If $\phi: G_1 \rightarrow G_2$ is a continuous homomorphism of real Lie groups, then $\phi$ is automatically a smooth. Is this also true for complex (analytic) Lie groups?

For example, if $G$ is a complex Lie group, and $\pi: G \rightarrow \operatorname{GL}(V)$ a continuous homomorphism for $V$ a finite dimensional complex vector space, is $\pi$ necessarily analytic?

I believe that for smooth Lie groups, this is a corollary of the theorem that a closed subgroup of a Lie group is automatically a Lie subgroup. So it suffices to show that the analogue for analytic Lie groups holds.

  • $\begingroup$ "However, these requirements are a bit stringent; every continuous homomorphism between real Lie groups turns out to be (real) analytic.[9]" See en.wikipedia.org/wiki/Lie_group etc. So, given that a complex Lie group can also be viewed as a real Lie group it would seem you at least have real analytic. Surely complex analytic follows from that. That said, this is not a proof. $\endgroup$ – James S. Cook May 30 '18 at 22:03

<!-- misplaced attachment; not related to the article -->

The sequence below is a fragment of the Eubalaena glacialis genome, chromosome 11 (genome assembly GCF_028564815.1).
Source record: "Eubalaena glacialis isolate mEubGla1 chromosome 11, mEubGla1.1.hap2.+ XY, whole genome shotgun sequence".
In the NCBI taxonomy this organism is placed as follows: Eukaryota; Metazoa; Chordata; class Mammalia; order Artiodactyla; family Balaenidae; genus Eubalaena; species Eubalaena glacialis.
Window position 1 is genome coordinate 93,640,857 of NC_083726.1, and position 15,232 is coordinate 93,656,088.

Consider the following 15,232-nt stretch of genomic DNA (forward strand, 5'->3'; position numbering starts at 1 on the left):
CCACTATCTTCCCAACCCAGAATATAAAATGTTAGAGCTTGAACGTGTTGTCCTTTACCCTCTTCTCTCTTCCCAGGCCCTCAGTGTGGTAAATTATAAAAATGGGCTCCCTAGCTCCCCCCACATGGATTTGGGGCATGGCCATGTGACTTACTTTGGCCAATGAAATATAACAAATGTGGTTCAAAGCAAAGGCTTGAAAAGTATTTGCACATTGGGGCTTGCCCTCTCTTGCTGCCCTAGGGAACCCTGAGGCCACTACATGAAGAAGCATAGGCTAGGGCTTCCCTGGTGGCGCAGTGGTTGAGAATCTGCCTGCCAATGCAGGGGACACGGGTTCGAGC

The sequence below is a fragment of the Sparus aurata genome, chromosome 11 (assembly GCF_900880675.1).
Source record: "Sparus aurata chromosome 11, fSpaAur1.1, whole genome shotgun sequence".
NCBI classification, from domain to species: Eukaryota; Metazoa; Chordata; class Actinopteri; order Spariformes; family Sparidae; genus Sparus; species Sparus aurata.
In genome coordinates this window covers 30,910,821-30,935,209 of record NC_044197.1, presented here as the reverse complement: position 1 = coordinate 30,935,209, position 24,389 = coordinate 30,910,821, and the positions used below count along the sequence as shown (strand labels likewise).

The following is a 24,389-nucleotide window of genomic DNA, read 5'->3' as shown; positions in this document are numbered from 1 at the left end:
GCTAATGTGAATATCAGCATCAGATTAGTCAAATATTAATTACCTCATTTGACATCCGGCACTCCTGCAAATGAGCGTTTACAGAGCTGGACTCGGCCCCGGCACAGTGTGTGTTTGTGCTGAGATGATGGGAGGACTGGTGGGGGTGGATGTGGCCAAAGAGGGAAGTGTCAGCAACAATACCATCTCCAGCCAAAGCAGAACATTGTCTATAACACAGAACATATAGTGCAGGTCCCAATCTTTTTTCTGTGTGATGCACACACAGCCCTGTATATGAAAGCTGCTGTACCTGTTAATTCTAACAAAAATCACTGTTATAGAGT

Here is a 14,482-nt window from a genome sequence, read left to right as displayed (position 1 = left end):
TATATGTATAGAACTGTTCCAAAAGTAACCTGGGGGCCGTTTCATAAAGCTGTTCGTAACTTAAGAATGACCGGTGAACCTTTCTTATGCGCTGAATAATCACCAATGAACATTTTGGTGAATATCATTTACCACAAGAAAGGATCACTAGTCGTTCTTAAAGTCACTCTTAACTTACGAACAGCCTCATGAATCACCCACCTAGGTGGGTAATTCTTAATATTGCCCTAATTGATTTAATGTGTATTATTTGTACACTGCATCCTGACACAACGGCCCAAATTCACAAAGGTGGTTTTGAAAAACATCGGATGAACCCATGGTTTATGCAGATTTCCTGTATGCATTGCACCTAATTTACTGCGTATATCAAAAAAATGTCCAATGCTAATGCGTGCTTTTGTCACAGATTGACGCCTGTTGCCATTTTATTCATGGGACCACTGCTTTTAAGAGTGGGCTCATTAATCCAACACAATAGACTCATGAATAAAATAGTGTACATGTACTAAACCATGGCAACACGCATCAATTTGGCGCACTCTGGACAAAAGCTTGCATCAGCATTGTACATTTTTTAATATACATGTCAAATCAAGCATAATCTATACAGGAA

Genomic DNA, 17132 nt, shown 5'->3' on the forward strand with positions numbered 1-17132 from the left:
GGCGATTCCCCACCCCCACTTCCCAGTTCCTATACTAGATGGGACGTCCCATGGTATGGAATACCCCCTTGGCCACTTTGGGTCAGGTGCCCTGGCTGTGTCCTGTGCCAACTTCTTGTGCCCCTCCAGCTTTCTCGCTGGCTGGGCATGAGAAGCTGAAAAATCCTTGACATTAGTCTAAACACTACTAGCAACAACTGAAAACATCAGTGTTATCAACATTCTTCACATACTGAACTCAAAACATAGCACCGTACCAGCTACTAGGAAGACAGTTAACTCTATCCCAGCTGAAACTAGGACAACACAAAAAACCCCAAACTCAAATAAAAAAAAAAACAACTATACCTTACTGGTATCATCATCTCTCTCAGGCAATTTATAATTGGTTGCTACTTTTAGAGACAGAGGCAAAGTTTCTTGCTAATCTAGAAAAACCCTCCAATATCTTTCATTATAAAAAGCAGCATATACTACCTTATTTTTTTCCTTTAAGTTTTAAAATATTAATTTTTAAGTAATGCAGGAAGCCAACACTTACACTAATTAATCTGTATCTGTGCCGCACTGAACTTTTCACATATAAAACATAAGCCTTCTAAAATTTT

Consider the case when $G_1=G_2=(\mathbb{C},+)$ and $\phi$ is complex conjugation. Then $\phi$ is not complex analytic.

Also, the fixed points of $\phi$ form a closed subgroup of dimension $1$, whereas any complex manifold has even dimension.


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